There are some issues of OCaml syntax that it's best to be aware of from the start. Some of these details won't make sense to you yet; just try to absorb the generalities for now.
Back in the old days of programming, the earliest languages had issues with lines in source code. Typically, each assembler instruction had to be on a separate line, and one instruction couldn't be split across two lines either. FORTRAN worried about not just line boundaries but column boundaries! BASIC required you to number your lines!
Fortunately, after 1960 or so, languages got over these fiddley concerns. Languages like Algol 60 and Lisp both let you break lines wherever you liked; the beginnings and endings of things were indicated by keywords and the parsers innate knowledge of the syntax of the language.
Then, with the advent of so-called "scripting languages", much of this freedom was lost! Simplistic lexers and parsers resulted in languages that worried about line boundaries again. People put up with typing continuation characters (typically a backslash) at the end of a line to help their pathetic parser figure out that their expression wasn't finished. A new dark age began.
Fortunately, OCaml is old-school when it comes to these issues. Outside of string and character literals (of course), you can make liberal use of whitespace, indent your code (or not) as you like, and type expressions like this:
# 16 + 3 * 8 ;; - : int = 40 #
if you like. It's a syntactic renaissance!
OCaml uses the Pascal-style comment syntax. Comments begin with (* and end with *). For example:
(* this is a comment *)
Advantages of this syntax include:
Disadvantages are that it reminds me of Pascal...
There are many things in OCaml that can be named (values, types, modules, classes, etc). All names are case-sensitive, and case is also used in some instances to distinguish different classes of names. Names of values (i.e. the usual data types: integers, strings, lists) must begin with an initial lowercase letter. Types, record field names, class and method names are also initial lowercase. Variant constructors, exception names, and module names must begin with an initial uppercase letter. I'll mention these restrictions as each one comes up, so you don't need to memorize it all now. See Names in the OCaml Manual for a complete list.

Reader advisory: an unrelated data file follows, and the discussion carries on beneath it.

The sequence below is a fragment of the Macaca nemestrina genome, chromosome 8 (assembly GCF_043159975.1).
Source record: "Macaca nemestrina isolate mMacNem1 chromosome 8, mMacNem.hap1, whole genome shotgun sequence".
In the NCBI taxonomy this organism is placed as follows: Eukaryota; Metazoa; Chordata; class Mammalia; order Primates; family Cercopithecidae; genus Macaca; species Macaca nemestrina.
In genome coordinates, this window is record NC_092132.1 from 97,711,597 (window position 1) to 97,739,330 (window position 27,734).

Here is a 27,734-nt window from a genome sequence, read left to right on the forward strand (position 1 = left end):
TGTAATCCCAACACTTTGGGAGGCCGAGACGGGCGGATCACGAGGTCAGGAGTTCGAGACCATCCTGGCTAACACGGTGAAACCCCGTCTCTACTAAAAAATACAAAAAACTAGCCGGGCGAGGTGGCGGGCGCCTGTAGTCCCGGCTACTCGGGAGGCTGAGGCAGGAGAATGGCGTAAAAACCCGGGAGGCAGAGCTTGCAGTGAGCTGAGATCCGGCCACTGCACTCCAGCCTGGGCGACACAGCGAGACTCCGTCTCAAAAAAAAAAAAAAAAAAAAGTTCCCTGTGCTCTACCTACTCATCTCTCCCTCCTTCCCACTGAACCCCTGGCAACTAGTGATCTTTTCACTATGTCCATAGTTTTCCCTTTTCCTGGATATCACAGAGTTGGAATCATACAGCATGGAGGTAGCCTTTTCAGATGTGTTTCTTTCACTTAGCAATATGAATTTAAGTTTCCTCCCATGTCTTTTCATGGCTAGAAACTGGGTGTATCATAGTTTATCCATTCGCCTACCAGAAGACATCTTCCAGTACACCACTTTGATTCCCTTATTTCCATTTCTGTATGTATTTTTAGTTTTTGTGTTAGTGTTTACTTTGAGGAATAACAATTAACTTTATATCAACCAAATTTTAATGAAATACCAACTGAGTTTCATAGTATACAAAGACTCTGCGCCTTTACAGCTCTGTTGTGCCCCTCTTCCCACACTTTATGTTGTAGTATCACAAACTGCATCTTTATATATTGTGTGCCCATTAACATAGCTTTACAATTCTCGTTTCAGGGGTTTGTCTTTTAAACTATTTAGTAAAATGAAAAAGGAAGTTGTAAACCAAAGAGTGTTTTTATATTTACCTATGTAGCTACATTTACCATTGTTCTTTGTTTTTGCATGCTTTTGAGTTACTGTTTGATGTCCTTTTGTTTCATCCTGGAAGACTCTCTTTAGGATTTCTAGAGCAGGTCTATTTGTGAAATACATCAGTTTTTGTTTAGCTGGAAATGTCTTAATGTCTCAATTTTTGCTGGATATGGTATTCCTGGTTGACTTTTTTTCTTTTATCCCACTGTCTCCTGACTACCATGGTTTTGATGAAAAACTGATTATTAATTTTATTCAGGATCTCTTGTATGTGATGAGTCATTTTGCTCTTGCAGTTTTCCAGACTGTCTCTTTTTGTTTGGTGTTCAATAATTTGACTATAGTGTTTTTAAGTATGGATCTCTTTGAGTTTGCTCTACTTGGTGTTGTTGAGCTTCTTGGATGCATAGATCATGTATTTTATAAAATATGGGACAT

Besides these restrictions, names can consists of alphabetics, numerics, underscores (_), and single-quotes ('). I particularly like using single-quotes as trailing primes in names; you will frequently see OCaml'ers defining local helper functions this way; if for example the function name is fac, a local helper function might be named fac'.
You can also use certain symbols as names by writing them within parentheses when defining them. For example, the string concatenation operator is infix ^; you can define infix + to concatenate two strings like so:
# let (+) a b = a^b;; val ( + ) : string -> string -> string = <fun> # "foo" + "bar";; - : string = "foobar" #
even though + normally means addition of integers (this definition locally overrides that old meaning of +!). Not all symbols can be used this way; see Names in the OCaml Manual for details. Don't fret about this: you're never required to use symbols for names!
There is one name that is special: _. This name can be bound to a value (in a let definion or a pattern match, but can never be evaluated (that is, used to get that value back). It's kind of like /dev/null in the Unix file system: you can write data into it, but you can never read it back; it's not even syntactically legal to use the name _ in a position where you are evaluating it:
# let _ = 2 + 3;; - : int = 5 # if false then _ + 1 else 0;; Syntax error #
The utility of this is that frequently (especially in pattern matches) you need to give a name where you aren't interested in the value (in a let definition, this might be because you're evaluating an expression only for a side-effect). Using _ in these cases explicitly tells the compiler that it can throw away this value, which may save memory and may even save CPU cycles in some cases. Since _ can never be evaluated, you can safely redefine it repeatedly in the same context if you have more than one value to ignore, e.g. let _ = ... and _ = ... and _ = ... in ....
In Ocaml, you must define names before you use (reference) them. So, if you write a function foo which calls a function bar, you must define bar before you define foo. This applies in the interactive top-level, in individual source files, and in the order in which you link separately compiled source files (though there are tools to figure the latter out for you automatically). Issues of mutual recursion are covered in Defining and Applying Functions.